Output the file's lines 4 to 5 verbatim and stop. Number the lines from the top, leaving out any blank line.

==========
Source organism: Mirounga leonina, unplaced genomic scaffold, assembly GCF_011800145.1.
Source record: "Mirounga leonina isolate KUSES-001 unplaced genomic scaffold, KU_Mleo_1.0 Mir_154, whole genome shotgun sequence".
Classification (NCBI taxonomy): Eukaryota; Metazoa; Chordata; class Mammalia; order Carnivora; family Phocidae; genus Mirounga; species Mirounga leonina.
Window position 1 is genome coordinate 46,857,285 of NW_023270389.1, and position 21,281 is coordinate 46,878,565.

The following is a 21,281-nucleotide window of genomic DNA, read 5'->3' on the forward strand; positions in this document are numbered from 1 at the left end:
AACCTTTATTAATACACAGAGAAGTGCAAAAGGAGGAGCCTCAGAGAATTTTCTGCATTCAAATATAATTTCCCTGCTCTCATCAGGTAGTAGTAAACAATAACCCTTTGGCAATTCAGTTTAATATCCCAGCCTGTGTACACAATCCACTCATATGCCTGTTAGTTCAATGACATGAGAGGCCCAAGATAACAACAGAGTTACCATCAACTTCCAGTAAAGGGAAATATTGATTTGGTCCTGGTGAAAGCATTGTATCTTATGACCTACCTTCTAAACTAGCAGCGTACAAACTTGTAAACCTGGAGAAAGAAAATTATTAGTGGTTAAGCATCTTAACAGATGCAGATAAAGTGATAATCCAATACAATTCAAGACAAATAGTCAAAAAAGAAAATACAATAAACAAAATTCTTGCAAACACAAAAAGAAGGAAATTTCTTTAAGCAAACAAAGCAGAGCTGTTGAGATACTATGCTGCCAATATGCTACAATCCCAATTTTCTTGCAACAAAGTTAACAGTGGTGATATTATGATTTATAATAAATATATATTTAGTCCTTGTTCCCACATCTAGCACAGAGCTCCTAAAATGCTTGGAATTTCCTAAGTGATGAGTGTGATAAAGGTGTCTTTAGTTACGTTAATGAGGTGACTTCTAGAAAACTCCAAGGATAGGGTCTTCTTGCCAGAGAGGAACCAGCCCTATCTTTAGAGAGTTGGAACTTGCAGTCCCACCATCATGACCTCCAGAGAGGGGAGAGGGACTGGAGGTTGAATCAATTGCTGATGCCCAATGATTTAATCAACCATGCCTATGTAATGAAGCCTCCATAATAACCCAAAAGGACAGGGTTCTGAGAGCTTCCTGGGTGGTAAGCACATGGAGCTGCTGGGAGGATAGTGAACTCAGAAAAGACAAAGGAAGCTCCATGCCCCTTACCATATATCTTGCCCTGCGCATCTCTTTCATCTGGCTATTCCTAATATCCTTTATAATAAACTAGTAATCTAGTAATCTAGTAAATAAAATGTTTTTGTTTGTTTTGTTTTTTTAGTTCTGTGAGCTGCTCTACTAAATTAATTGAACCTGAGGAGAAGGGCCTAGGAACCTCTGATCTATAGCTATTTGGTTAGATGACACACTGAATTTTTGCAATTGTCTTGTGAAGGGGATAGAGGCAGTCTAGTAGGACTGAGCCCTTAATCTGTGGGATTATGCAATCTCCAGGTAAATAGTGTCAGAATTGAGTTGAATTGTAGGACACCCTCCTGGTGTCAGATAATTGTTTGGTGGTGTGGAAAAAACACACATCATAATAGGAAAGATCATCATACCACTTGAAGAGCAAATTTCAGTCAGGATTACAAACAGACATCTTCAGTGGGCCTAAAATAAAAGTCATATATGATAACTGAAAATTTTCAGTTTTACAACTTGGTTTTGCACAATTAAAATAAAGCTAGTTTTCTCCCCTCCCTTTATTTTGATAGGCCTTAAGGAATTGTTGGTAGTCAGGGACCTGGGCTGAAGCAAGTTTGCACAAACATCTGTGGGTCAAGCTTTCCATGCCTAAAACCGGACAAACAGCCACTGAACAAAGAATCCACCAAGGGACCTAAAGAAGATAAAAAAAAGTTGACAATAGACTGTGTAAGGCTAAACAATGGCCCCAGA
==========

Window position 1 is genome coordinate 46,857,285 of NW_023270389.1, and position 21,281 is coordinate 46,878,565.

The following is a 21,281-nucleotide window of genomic DNA, read 5'->3' on the forward strand; positions in this document are numbered from 1 at the left end: